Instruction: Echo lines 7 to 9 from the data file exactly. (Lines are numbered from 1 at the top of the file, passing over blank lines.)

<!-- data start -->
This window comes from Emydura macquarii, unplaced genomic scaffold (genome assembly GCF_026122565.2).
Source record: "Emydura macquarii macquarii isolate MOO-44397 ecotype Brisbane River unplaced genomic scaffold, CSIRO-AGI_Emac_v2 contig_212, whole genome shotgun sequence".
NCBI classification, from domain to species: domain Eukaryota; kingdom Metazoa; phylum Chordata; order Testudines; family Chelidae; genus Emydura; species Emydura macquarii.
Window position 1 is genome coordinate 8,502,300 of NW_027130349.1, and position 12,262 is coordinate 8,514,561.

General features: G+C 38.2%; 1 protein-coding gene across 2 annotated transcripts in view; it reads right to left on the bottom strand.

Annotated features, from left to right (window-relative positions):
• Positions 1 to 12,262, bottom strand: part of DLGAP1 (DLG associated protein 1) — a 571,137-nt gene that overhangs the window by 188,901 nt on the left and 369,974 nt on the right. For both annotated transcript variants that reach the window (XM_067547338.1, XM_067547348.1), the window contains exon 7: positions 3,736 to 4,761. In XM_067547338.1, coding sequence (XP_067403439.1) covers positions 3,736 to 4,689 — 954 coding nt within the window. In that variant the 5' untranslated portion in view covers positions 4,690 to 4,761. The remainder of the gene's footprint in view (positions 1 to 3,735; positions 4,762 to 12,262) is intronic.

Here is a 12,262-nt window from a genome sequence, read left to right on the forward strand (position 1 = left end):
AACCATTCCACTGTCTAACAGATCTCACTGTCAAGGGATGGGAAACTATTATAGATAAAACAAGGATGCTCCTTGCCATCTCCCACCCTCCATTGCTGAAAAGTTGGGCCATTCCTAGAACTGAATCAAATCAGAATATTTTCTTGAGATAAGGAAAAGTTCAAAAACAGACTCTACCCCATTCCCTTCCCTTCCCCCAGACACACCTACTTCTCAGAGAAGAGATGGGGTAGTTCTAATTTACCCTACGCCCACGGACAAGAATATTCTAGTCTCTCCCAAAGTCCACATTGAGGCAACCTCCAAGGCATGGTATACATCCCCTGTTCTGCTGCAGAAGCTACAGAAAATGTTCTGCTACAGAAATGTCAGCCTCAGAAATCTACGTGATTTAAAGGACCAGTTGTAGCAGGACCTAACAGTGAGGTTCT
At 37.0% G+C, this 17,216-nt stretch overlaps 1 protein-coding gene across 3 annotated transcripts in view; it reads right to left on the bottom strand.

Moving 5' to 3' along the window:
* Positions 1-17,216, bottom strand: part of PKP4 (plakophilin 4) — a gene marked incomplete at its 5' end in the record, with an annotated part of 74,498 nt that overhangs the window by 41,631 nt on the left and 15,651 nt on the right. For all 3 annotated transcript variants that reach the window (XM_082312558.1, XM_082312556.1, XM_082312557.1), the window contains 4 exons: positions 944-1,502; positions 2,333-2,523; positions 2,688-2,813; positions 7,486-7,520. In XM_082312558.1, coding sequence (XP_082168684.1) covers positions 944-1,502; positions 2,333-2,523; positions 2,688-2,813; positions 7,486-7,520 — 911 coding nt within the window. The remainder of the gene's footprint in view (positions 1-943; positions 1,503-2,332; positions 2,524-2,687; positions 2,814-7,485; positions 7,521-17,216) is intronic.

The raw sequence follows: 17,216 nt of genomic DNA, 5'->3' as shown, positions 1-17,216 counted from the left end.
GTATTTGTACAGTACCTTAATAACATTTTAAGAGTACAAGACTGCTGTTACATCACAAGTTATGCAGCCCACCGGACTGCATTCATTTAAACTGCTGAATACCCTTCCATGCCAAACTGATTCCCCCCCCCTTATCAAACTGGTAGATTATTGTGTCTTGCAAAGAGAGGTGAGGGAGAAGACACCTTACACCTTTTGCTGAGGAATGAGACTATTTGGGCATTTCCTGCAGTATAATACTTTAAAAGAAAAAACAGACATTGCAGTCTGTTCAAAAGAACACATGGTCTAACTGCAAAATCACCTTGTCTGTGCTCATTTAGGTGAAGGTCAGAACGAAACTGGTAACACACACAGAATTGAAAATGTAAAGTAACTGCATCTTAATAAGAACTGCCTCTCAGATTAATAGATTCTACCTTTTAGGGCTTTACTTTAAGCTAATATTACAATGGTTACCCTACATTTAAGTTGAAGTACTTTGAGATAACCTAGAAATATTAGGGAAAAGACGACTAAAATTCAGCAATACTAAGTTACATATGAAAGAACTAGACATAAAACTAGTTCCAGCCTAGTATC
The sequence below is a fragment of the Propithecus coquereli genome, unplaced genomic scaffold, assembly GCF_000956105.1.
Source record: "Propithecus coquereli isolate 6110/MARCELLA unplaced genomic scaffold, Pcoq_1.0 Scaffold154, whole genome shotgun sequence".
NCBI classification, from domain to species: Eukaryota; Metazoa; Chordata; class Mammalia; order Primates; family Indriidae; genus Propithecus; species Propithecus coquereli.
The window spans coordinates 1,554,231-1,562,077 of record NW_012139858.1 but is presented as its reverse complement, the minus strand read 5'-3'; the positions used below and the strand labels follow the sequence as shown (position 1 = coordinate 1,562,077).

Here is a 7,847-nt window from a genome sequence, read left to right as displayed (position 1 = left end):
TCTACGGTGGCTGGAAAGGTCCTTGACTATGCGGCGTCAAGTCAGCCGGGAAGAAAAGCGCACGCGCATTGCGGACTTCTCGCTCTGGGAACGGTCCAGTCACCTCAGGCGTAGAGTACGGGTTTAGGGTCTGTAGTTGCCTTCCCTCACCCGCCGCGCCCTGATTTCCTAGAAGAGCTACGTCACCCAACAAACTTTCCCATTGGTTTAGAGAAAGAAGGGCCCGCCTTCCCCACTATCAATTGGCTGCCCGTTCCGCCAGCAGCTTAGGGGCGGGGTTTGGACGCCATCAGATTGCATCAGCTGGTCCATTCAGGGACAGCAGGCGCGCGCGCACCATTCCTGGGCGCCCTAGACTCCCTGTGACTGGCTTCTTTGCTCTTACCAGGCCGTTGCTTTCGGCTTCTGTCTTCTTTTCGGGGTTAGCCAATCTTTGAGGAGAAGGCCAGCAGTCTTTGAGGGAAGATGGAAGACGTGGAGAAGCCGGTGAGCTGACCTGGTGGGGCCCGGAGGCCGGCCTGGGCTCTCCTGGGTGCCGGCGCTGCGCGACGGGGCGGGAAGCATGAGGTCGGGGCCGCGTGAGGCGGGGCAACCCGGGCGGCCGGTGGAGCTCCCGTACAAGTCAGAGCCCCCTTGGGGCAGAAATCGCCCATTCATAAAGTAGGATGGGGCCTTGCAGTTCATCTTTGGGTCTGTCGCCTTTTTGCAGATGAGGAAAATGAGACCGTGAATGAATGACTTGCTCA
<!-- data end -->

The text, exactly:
• Positions 1 to 12,262, bottom strand: part of DLGAP1 (DLG associated protein 1) — a 571,137-nt gene that overhangs the window by 188,901 nt on the left and 369,974 nt on the right. For both annotated transcript variants that reach the window (XM_067547338.1, XM_067547348.1), the window contains exon 7: positions 3,736 to 4,761. In XM_067547338.1, coding sequence (XP_067403439.1) covers positions 3,736 to 4,689 — 954 coding nt within the window. In that variant the 5' untranslated portion in view covers positions 4,690 to 4,761. The remainder of the gene's footprint in view (positions 1 to 3,735; positions 4,762 to 12,262) is intronic.

Here is a 12,262-nt window from a genome sequence, read left to right on the forward strand (position 1 = left end):
AACCATTCCACTGTCTAACAGATCTCACTGTCAAGGGATGGGAAACTATTATAGATAAAACAAGGATGCTCCTTGCCATCTCCCACCCTCCATTGCTGAAAAGTTGGGCCATTCCTAGAACTGAATCAAATCAGAATATTTTCTTGAGATAAGGAAAAGTTCAAAAACAGACTCTACCCCATTCCCTTCCCTTCCCCCAGACACACCTACTTCTCAGAGAAGAGATGGGGTAGTTCTAATTTACCCTACGCCCACGGACAAGAATATTCTAGTCTCTCCCAAAGTCCACATTGAGGCAACCTCCAAGGCATGGTATACATCCCCTGTTCTGCTGCAGAAGCTACAGAAAATGTTCTGCTACAGAAATGTCAGCCTCAGAAATCTACGTGATTTAAAGGACCAGTTGTAGCAGGACCTAACAGTGAGGTTCT